10. Physical Protection. Rules to limit physical access to the organization’s systems and equipment, ensure adequate monitoring of facilities, and document physical access events.
  11. Risk Assessment. A set of requirements where organizations are obligated to assess the risks their operations face, perform vulnerability scans, and take steps to remediate their biggest vulnerabilities.
  12. Security Assessment. Organizations are required to assess their security controls to verify their efficacy and address and deficiencies—and do this on an ongoing basis to protect against ever-evolving threats.
  13. System and Communications Protection. Requirements to ensure that communications and data are protected while in transit. Additionally, systems need to be protected at both the perimeter (i.e., where the organization’s network connect with the internet) and at key internal boundaries (e.g. specific servers and databases need firewalls that keep them isolated from other assets on the system) to create a “defense in depth” strategy that minimizes data breach risks.
  14. System and Information Integrity. A set of requirements for businesses to identify, report, and correct system flaws in a timely manner, utilize up-to-date protective measure to defend against malware, and watch for system security alerts and security advisories that warn them about emerging cyber threats.


What NIST 800-171 Regulations Mean for Your Business

So, what does NIST 800-171 mean for your business? Following the regulations can open a lot of doors for companies that want to work with government agencies or with other companies that do so. Being compliant allows companies to work with new potential partners and open up new revenue opportunities.

Additionally, meeting these data confidentiality guidelines can help businesses improve their own data security. This helps to reduce the risk of a data breach—an event that can cost American businesses an average of $8.64 million according to data from an IBM/Ponemon study.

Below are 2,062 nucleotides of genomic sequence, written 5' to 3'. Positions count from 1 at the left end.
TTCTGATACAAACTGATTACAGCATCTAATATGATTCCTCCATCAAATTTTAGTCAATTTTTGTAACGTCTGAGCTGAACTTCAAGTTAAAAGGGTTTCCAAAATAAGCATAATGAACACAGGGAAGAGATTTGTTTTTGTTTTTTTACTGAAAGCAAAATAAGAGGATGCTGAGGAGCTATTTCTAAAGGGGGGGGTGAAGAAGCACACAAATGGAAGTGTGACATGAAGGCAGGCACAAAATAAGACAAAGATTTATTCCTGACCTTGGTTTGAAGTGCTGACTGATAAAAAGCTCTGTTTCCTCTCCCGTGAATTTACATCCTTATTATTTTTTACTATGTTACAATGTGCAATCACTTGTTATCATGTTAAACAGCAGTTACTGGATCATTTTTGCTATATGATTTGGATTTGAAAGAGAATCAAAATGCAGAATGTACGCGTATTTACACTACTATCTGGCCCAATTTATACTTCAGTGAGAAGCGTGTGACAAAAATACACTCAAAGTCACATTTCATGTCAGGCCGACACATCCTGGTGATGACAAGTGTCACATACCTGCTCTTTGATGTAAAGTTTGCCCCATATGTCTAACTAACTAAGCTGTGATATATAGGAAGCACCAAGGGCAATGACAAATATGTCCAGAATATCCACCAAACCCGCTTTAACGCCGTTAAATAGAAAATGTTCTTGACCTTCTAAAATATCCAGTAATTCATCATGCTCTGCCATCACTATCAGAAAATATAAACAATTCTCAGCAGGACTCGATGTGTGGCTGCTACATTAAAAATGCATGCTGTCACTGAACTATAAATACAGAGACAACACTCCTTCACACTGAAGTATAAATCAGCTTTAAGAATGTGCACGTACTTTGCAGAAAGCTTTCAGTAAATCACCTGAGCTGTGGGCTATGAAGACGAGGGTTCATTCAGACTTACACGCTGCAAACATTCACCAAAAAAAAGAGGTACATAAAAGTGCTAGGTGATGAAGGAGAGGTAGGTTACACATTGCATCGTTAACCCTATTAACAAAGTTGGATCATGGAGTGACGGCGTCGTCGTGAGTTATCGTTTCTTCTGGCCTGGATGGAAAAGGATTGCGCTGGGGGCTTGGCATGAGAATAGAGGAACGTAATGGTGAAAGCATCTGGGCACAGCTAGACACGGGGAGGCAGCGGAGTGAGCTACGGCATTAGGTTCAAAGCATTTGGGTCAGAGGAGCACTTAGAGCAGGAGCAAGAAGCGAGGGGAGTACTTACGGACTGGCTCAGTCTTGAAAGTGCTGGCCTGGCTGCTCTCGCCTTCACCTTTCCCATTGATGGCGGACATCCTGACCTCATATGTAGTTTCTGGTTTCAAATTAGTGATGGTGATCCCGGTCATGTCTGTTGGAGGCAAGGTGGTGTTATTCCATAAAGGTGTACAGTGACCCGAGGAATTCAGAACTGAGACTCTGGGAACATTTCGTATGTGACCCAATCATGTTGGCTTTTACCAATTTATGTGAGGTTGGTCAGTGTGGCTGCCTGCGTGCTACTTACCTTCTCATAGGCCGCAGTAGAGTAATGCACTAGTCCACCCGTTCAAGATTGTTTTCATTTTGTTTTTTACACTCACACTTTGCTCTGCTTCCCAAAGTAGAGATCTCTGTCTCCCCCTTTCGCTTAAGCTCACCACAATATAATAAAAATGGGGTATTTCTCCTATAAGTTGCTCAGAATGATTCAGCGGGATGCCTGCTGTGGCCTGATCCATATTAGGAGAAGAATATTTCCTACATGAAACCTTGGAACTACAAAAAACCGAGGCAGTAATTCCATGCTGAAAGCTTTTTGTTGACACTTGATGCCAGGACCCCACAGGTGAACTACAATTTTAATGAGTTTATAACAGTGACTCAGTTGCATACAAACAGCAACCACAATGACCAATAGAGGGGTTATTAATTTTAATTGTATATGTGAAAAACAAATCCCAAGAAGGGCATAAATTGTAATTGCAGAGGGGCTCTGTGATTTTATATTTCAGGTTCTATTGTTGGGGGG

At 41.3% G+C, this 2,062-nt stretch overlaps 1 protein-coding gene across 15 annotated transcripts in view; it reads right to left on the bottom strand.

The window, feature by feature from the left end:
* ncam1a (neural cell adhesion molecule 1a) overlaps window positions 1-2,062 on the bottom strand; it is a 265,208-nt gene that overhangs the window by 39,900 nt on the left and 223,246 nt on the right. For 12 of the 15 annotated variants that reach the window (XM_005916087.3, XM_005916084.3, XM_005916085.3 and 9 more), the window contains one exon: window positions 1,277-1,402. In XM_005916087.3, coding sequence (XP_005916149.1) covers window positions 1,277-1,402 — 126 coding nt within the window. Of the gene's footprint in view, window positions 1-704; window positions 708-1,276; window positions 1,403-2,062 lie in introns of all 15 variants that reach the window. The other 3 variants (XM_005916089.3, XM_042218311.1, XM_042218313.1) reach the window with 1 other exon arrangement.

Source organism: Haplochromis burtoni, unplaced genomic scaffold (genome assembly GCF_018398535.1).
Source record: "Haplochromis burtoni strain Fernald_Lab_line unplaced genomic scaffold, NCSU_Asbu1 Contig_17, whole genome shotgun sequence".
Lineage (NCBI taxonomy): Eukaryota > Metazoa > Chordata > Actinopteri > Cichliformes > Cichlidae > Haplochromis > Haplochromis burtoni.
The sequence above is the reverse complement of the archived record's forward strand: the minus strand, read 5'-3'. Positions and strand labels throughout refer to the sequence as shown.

For companies already pursuing government contracts, NIST 800-171 is a vital standard that needs to be maintained. Failing to meet these standards puts businesses at risk of losing lucrative contracts and partnerships.

While meeting NIST regulations may add some expenses to IT operations, the long-term benefits can easily outweigh the costs.

MORE INFO: IT Compliance V.S. Security

4 Reasons Your Business Needs an MSP That Knows NIST 800-171 Compliance

So, where does a managed service provider factor into the compliance equation? Why do you need an MSP that knows NIST 800-171 compliance instead of simply relying on internal resources to get the job done?

Here are a few reasons why you should partner with an MSP who has experience in dealing with NIST 800-171 compliance requirements:

  • To Identify Critical Security Controls and Gaps. Which security controls does your business have in place that meet NIST requirements? What gaps are there in your security controls that need to be addressed to meet compliance standards? An experienced MSP can help you assess your current controls and identify gaps that need to be filled. Better yet, they can identify which controls most efficiently and effectively address those gaps.
  • To Minimize the Financial Impacts of Compliance. There can be some significant overlap in different parts of the 800-171 compliance standard. For example, Access Control has some overlap with Identification and Authentication, since effective access control requires the ability to identify who is trying to access data and authenticate that attempt. An experienced NIST compliance partner can help you identify the tools and solutions that meet multiple parts of NIST 800-171’s requirements so you can avoid redundant compliance spending. This helps to save money on compliance (while simplifying the deployment of compliance solutions).
  • To Reduce Compliance Risks. Compliance can be a complicated topic, requiring a lot of new documentation, processes, and tools. Additionally, compliance standards can change over time—the fact that the special publication for the standard, as of March 2021, is called NIST 800-171 rev 2 (meaning it’s the second revision to the standard) is proof of that. Unfortunately, this complexity and the periodic changes can create compliance risks since it’s easy to miss a critical control or for a solution to become obsolete. An experienced MSP can help keep you informed of important updates or changes so that you can adjust your security controls to stay up-to-date with the latest compliance standard.